Courts

Texas AG Ken Paxton Sues Google Over ‘Misleading’ Endorsements for Pixel4 Smartphone

Ken Paxton is a prolific filer of lawsuits.
Ken Paxton is a prolific filer of lawsuits. Gabriel Aponte / Getty Images
Texas Attorney General Ken Paxton has filed another lawsuit against Google.

On Wednesday, Paxton’s office announced the suit against Google LLC, which Paxton accuses of “engaging in false and misleading practices” that violate Texas’ Deceptive Trade Practices – Consumer Protection Act.

As part of the lawsuit, Paxton’s seeking a “temporary and permanent injunction” to force Google to “cease its misleading practices,” as well as “civil monetary penalties for past misconduct,” a press release said.

The lawsuit stems from a working relationship between Google and iHeartMedia, a San Antonio-based media company most widely known for radio and podcasting programming.

According to Paxton’s office, Google hired iHeartMedia to produce ads in Dallas-Fort Worth and the Houston area that promoted a Google smartphone called “Pixel4.”

The way Paxton and his office tell it, Google’s ads were deceptive because they had iHeartMedia radio disc jockeys endorse the Pixel4 although they never used the phone, which hadn’t yet been released. The press release also alleges that Google “refused to provide samples” of the smartphone to iHeartMedia.

“iHeartMedia realized the script Google provided would be misleading to consumers and explained these concerns, but Google refused to acquiesce and insisted on the DJs recording ‘first-hand testimonials’ for a product they had never used,” Paxton’s press release added.

Paxton himself was quoted in the release: “This is not the first time I have had to address bad behavior by Big Tech companies. They are not above the law, and I will make sure they are held accountable for their misleading business practices.

The attorney general added, “Google will not continue manipulating Texas consumers.”

"[T]he AG’s allegations appear to misrepresent what occurred here." - José Castañeda, Google

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In an email, Google spokesperson José Castañeda said the company is still reviewing the complaint but that Paxton’s “allegations appear to misrepresent what occurred here.”

Castañeda added, “We take compliance with advertising laws seriously and have policies in place designed to help ensure we follow relevant regulations and industry standards.”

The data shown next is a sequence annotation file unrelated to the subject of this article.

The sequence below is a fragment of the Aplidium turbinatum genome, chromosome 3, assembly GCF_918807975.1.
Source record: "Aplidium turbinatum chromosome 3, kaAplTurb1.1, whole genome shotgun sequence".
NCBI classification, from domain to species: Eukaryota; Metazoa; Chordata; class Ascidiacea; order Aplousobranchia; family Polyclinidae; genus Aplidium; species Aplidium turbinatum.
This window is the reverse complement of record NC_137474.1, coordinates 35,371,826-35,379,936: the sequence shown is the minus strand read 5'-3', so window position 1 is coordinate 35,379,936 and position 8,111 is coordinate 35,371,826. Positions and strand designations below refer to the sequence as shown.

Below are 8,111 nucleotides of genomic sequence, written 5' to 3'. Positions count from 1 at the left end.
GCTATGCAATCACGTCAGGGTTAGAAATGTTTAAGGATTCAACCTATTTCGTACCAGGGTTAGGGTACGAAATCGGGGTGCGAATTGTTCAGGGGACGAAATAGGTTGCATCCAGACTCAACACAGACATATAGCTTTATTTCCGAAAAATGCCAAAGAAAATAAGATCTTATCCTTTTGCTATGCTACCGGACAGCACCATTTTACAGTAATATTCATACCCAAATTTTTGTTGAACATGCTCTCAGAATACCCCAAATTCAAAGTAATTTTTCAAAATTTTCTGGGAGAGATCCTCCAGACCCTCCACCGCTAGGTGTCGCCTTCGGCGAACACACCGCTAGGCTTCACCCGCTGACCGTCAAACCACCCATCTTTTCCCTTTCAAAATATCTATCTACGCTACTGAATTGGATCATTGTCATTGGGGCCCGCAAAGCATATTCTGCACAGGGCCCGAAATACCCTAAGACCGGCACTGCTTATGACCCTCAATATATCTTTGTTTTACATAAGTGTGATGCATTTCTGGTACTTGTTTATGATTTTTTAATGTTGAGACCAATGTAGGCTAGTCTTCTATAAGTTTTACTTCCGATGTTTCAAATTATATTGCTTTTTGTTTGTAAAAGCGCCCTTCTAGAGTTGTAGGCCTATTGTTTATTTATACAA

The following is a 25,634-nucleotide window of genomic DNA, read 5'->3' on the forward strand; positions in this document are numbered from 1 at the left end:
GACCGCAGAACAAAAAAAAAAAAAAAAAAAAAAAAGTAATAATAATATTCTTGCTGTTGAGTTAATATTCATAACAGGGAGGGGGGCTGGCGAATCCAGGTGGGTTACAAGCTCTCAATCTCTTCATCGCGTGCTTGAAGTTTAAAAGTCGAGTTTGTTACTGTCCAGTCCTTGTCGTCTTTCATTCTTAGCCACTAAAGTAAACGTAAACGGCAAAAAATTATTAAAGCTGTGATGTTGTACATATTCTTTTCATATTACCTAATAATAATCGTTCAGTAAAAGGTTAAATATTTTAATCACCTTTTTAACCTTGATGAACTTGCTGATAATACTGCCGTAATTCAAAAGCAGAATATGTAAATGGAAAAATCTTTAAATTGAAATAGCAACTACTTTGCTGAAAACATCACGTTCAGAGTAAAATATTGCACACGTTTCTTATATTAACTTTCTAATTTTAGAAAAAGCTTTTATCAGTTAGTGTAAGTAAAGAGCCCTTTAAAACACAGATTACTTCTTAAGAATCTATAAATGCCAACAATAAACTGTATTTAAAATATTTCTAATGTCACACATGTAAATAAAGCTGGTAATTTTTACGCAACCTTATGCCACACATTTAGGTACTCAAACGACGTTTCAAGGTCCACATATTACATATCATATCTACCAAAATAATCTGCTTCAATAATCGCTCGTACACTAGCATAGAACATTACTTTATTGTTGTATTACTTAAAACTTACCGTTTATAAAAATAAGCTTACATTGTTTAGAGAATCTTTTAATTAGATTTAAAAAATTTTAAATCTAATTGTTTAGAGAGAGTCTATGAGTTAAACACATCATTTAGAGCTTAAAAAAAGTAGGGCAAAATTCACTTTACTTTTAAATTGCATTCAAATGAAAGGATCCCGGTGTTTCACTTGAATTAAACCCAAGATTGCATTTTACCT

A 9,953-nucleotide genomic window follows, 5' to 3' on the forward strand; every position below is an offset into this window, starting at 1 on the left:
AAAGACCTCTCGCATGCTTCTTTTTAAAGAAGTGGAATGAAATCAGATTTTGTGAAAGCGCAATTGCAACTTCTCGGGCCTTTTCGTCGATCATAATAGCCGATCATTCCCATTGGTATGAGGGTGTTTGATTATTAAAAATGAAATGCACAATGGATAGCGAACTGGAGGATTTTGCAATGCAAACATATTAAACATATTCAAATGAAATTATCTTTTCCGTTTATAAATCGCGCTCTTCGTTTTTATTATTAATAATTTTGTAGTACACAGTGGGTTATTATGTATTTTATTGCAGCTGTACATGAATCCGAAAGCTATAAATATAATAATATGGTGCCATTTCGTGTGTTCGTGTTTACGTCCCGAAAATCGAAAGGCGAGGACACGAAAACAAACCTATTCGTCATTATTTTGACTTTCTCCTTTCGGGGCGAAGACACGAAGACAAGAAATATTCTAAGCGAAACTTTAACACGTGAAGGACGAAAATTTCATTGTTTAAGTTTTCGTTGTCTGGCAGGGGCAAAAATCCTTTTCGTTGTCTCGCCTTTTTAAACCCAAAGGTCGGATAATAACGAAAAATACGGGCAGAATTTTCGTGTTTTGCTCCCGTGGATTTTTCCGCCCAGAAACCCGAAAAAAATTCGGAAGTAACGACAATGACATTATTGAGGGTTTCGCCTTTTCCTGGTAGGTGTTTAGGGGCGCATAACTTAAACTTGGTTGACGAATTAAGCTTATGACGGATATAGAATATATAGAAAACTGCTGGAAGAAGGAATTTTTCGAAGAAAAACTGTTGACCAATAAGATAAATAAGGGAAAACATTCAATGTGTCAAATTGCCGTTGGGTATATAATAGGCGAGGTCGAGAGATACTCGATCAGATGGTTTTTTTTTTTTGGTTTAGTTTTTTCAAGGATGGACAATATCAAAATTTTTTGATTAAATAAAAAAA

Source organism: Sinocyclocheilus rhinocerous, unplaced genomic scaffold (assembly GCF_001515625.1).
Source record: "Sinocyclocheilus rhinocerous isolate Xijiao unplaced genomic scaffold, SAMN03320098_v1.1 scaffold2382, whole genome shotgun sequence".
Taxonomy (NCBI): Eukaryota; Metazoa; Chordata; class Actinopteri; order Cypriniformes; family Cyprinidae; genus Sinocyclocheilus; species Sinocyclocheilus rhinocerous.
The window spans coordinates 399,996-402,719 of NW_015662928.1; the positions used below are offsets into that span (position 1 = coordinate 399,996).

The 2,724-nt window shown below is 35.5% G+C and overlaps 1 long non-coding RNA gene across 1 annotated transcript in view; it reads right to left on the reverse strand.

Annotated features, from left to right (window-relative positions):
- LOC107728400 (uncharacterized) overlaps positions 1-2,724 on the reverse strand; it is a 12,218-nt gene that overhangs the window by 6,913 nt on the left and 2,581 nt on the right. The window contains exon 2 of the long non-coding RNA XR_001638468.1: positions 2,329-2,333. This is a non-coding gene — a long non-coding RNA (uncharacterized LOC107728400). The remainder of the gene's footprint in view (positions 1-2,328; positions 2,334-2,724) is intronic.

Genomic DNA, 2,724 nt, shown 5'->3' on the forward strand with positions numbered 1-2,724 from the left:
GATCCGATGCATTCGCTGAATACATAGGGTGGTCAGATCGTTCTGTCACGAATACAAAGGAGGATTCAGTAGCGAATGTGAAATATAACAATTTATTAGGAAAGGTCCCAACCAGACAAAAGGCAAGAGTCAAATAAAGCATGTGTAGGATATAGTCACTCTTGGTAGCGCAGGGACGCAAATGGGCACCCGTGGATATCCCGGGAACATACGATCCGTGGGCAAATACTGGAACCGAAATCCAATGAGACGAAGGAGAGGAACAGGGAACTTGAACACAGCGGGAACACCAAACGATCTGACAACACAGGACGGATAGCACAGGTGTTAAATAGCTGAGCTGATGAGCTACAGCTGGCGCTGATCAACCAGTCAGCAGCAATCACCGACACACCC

Back in December 2020, Paxton's office announced that the Texas AG was leading a coalition of 10 Republican attorneys general against Google for allegedly monopolizing "online-display advertising includes an anticompetitive agreement with Facebook, making misrepresentations to users and customers, and suppressing competition."

In January 2021, The Associated Press reported that Paxton was seeking $43 million in public funds to hire lawyers to continue work on that lawsuit and replace "top staff" who had left the attorney general's office amid allegations of bribery against Paxton.

Paxton, who is up for reelection later this year, has been accused of several felonies in recent years. Since 2015, he's been facing three felony charges related to investorments in a McKinney-based startup company.

In February 2021, the Texas Tribune reported that former Paxton aides had accused the attorney general of securing a job for his mistress and boosting an Austin-based real estate developer's business in exchange for getting his home renovated. (The FBI is investigating Paxton over the accusations.)

In the meantime, Paxton is also facing off in the GOP primary election against U.S. Rep. Louie Gohmert, a Republican from East Texas. 
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Patrick Strickland is the news editor at the Dallas Observer. He's a former senior reporter at Al Jazeera English and has reported for the New York Review of Books, The Guardian, Politico EU and The New Republic, among others.